For inoperable liver tumors, radiofrequency ablation (RFA) or microwave ablation offers a nonsurgical targeted treatment that kills the tumor cells with heat, while sparing the majority of healthy liver tissue. This treatment is usually easier on the patient than systemic therapy.
In this procedure, the interventional radiologist guides a small needle through the skin into the tumor. From the tip of the needle, energy is transmitted to the tip of the needle, where it heats the tissues. This eventually kills the tumor tissue. This treatment is FDA approved for killing certain solid organ tumors and can be curative.
BEFORE – Bright spot on right side of image is the viable “alive” liver tumor
AFTER – Bright spot is now a dark hole indicating necrosis or “dead” tumor
For more information about Microwave Ablation, please click here +
Y90 Radioembolization (SIRT)
Yttrium-90 Microsphere Radioembolization
Radioembolization also known as selective internal radiation therapy (SIRT), is a form of internal radiation therapy used to selected patients who are not candidates for surgery due to the location of their tumors or their performance (health) status.
Radioembolization is currently used by the interventional radiologist to treat primary liver cancer (HCC) and metastatic cancer (liver metastases). The most common type of cancer being treated for this is colorectal cancer, however it may also be used for breast, pancreatic, neuroendocrine tumors, and others.
The treatment involves injecting tiny microspheres with low levels of radioactive material into the arteries that supply the tumor. The radioactivity destroys the liver tumor without significantly affecting or radiating other parts of the body, thus minimizing exposure to healthy tissue. In the procedure, the radiologist inserts a catheter which deposits radioactive particles to the area of the tumor.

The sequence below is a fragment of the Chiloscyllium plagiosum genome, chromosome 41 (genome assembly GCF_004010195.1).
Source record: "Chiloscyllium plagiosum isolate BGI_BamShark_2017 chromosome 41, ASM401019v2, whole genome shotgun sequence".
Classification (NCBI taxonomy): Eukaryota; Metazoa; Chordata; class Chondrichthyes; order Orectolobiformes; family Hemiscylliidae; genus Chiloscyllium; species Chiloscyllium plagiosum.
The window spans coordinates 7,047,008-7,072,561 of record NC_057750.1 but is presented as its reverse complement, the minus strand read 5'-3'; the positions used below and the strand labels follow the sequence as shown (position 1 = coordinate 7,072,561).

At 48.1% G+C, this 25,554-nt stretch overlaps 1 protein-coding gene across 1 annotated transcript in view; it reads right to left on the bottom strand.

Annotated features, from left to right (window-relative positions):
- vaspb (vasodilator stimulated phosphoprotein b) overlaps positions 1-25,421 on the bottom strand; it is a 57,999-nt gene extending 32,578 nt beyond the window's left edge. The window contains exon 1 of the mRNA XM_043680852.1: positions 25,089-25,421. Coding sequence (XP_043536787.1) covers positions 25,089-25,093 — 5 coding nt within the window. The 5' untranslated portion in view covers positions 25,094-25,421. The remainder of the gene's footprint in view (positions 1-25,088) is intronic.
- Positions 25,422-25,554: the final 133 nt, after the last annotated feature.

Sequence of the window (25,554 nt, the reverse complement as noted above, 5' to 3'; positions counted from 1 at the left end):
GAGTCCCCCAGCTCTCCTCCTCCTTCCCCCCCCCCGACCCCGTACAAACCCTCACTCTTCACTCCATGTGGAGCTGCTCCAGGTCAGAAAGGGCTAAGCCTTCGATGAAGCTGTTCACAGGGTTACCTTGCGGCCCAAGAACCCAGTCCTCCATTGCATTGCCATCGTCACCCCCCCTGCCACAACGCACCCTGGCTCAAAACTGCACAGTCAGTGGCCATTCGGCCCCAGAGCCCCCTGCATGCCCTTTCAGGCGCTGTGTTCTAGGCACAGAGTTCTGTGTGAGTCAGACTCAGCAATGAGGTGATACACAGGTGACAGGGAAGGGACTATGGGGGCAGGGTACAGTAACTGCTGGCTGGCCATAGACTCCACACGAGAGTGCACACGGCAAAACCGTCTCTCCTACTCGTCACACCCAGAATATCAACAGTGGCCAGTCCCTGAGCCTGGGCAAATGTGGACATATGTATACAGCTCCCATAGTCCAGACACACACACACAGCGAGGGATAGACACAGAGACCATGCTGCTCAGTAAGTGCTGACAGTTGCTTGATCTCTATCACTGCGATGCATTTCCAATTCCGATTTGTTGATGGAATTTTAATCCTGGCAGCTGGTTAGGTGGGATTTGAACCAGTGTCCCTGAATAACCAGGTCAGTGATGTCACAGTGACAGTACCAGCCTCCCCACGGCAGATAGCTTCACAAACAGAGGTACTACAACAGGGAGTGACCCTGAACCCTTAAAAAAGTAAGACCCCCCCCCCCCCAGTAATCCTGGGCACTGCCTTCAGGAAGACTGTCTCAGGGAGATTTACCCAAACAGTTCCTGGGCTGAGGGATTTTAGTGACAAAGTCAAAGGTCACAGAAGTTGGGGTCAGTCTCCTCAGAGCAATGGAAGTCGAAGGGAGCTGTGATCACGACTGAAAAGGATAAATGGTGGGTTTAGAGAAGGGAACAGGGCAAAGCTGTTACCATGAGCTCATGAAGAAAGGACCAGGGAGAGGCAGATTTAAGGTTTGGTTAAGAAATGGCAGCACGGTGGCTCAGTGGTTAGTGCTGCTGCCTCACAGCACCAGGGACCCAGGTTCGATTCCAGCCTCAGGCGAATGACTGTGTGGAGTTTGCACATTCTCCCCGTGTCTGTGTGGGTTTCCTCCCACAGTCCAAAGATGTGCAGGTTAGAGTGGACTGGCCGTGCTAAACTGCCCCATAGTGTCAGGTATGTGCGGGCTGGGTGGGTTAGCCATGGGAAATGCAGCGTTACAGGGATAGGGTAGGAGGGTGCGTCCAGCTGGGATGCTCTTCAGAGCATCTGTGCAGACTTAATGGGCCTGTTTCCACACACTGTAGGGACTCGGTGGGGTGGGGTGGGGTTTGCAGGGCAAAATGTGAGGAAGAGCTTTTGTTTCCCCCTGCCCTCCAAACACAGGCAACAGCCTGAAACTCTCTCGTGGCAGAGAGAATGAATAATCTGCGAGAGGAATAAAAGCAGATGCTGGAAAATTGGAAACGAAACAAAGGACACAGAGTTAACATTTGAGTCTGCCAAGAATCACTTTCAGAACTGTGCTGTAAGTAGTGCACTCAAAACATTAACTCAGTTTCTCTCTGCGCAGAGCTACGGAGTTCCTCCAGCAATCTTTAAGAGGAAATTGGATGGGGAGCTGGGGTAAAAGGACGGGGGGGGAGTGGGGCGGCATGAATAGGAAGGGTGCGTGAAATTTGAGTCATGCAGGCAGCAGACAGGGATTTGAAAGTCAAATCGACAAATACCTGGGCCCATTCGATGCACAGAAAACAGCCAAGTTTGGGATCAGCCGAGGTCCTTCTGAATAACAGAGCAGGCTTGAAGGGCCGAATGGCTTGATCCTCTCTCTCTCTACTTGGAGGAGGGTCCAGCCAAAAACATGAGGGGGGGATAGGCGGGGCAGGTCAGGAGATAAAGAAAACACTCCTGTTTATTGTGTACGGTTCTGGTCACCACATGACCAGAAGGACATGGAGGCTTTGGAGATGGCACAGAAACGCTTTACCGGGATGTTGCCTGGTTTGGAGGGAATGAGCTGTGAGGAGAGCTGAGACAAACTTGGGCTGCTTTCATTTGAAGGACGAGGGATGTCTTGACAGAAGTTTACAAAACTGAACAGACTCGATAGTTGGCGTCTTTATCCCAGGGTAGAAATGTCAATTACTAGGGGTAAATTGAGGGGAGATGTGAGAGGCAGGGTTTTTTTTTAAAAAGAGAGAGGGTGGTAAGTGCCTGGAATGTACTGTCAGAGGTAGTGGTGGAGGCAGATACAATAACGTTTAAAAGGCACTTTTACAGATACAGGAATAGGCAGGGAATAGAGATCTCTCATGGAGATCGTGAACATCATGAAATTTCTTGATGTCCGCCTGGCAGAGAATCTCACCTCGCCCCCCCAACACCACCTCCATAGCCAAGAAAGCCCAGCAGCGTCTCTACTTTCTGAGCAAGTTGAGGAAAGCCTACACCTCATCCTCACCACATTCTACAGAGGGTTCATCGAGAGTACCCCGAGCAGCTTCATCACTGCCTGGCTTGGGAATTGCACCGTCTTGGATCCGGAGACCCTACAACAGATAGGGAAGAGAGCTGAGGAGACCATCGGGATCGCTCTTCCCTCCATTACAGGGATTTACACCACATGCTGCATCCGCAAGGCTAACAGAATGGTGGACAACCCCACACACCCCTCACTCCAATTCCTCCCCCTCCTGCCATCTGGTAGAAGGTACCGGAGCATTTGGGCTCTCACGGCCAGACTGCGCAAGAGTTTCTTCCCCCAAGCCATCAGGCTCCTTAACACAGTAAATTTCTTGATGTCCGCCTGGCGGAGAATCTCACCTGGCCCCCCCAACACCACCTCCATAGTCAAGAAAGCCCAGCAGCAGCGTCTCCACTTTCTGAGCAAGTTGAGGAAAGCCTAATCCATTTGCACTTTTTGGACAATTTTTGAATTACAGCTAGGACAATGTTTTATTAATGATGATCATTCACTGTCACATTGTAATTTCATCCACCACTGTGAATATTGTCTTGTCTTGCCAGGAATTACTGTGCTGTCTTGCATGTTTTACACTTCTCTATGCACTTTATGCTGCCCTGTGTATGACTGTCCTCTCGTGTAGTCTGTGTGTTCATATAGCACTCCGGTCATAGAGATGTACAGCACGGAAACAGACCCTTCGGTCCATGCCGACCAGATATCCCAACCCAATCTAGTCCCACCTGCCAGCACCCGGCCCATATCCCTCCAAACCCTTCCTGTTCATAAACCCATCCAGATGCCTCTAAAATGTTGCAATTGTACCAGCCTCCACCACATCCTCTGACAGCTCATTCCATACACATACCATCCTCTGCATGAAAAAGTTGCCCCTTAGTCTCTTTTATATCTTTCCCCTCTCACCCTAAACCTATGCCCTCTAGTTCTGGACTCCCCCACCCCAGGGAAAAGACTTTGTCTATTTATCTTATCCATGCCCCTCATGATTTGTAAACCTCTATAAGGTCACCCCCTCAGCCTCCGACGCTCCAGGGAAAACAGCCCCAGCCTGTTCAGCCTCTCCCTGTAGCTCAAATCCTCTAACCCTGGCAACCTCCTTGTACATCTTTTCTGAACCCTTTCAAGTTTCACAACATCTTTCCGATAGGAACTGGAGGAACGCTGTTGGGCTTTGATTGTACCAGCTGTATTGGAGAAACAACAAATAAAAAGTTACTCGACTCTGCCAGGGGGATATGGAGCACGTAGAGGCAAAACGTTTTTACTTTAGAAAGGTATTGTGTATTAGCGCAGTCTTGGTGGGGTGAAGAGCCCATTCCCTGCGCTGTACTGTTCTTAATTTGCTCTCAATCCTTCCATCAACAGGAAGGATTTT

Microspheres target liver tumors by taking advantage of the liver's hypervascularity. For example, metastatic liver tumors greater than 3 mm receive in excess of 80% of their blood supply from the hepatic artery whereas normal liver tissue is predominantly fed by the portal vein.
The microspheres are delivered via fluoroscopy (live x-ray). Millions of 30-micron beads are infused through a catheter into the hepatic artery, and become embedded in the liver. Over a period of two weeks, the therapeutic dose is delivered. The beads contain yttrium-90 (Y90). Y90 is a beta-emitting radionuclide that acts locally at the tumor site. This is the beta particles travel at most 11 mm in the liver due to their relatively low energy. This allows the beads to embed into and irradiate the tumor while healthy liver tissue is spared.Additionally, given the low distance it travels, there are minimal, if any, necessary radiation safety precautions following treatment.
Overall the treatment is very well tolerated with minimal side effects. The most common side effect is fatigue, which lasts about 2 weeks. Schedule a consultation with one of our interventional radiologists to discuss in further detail.
Additional information can be found at the following links:
Frequently Asked Questions
What are SIR-Spheres microspheres?
SIR-Spheres microspheres are microscopic resin beads that contain the radioactive isotope Yttrium-90 (Y-90) and emit radiation to kill cancer cells. Due to their small size (1/3 the width of a human hair) and similar density to blood cells, the microspheres travel easily with the bloodstream directly to the liver tumors. The microspheres become lodged inside the tumor and kill the cancer cells through radiation. Selective Internal Radiation Therapy (SIRT) with SIR-Spheres microspheres is considered a well-tolerated and effective method of using radiation to treat colorectal cancer that has spread to the liver and is often used in conjunction with chemotherapy. SIR-Spheres microspheres are manufactured by Sirtex Medical Limited which is headquartered in Australia and has U.S. operations in Woburn, Massachusetts.
What do SIR-Spheres microspheres treat?
SIR-Spheres microspheres are approved to treat colon and rectal cancer which has spread to the liver. In the United States, colorectal cancer is the second leading cause of death by cancer. The liver is the most common site for the spread of this cancer.